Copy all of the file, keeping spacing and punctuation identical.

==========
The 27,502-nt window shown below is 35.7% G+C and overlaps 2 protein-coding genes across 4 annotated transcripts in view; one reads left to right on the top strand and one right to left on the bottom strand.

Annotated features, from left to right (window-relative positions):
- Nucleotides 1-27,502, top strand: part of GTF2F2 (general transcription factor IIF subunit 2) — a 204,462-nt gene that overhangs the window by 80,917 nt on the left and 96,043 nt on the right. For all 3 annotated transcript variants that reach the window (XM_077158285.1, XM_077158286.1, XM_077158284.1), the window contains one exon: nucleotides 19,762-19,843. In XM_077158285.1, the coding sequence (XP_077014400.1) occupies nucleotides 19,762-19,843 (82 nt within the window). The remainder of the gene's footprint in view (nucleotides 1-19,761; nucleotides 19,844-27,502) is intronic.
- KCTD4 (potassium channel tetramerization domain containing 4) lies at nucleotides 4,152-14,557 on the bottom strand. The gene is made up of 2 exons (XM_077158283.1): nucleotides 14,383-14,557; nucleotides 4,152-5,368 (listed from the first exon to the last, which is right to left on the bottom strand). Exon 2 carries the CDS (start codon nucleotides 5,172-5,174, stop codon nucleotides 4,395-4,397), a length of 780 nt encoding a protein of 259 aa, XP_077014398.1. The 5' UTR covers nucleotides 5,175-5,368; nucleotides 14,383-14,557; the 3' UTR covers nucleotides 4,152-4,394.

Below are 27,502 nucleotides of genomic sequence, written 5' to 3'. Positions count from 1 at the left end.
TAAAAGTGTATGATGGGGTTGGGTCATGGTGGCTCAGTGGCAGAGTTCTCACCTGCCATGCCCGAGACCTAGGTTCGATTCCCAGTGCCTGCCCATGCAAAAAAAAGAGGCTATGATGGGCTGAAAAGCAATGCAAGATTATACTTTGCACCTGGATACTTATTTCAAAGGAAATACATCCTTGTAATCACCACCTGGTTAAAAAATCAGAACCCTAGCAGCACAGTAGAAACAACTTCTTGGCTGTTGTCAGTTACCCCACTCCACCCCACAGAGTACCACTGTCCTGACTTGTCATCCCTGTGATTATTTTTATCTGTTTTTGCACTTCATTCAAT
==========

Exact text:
The 27,502-nt window shown below is 35.7% G+C and overlaps 2 protein-coding genes across 4 annotated transcripts in view; one reads left to right on the top strand and one right to left on the bottom strand.

Annotated features, from left to right (window-relative positions):
- Nucleotides 1-27,502, top strand: part of GTF2F2 (general transcription factor IIF subunit 2) — a 204,462-nt gene that overhangs the window by 80,917 nt on the left and 96,043 nt on the right. For all 3 annotated transcript variants that reach the window (XM_077158285.1, XM_077158286.1, XM_077158284.1), the window contains one exon: nucleotides 19,762-19,843. In XM_077158285.1, the coding sequence (XP_077014400.1) occupies nucleotides 19,762-19,843 (82 nt within the window). The remainder of the gene's footprint in view (nucleotides 1-19,761; nucleotides 19,844-27,502) is intronic.
- KCTD4 (potassium channel tetramerization domain containing 4) lies at nucleotides 4,152-14,557 on the bottom strand. The gene is made up of 2 exons (XM_077158283.1): nucleotides 14,383-14,557; nucleotides 4,152-5,368 (listed from the first exon to the last, which is right to left on the bottom strand). Exon 2 carries the CDS (start codon nucleotides 5,172-5,174, stop codon nucleotides 4,395-4,397), a length of 780 nt encoding a protein of 259 aa, XP_077014398.1. The 5' UTR covers nucleotides 5,175-5,368; nucleotides 14,383-14,557; the 3' UTR covers nucleotides 4,152-4,394.

Below are 27,502 nucleotides of genomic sequence, written 5' to 3'. Positions count from 1 at the left end.
TAAAAGTGTATGATGGGGTTGGGTCATGGTGGCTCAGTGGCAGAGTTCTCACCTGCCATGCCCGAGACCTAGGTTCGATTCCCAGTGCCTGCCCATGCAAAAAAAAGAGGCTATGATGGGCTGAAAAGCAATGCAAGATTATACTTTGCACCTGGATACTTATTTCAAAGGAAATACATCCTTGTAATCACCACCTGGTTAAAAAATCAGAACCCTAGCAGCACAGTAGAAACAACTTCTTGGCTGTTGTCAGTTACCCCACTCCACCCCACAGAGTACCACTGTCCTGACTTGTCATCCCTGTGATTATTTTTATCTGTTTTTGCACTTCATTCAAT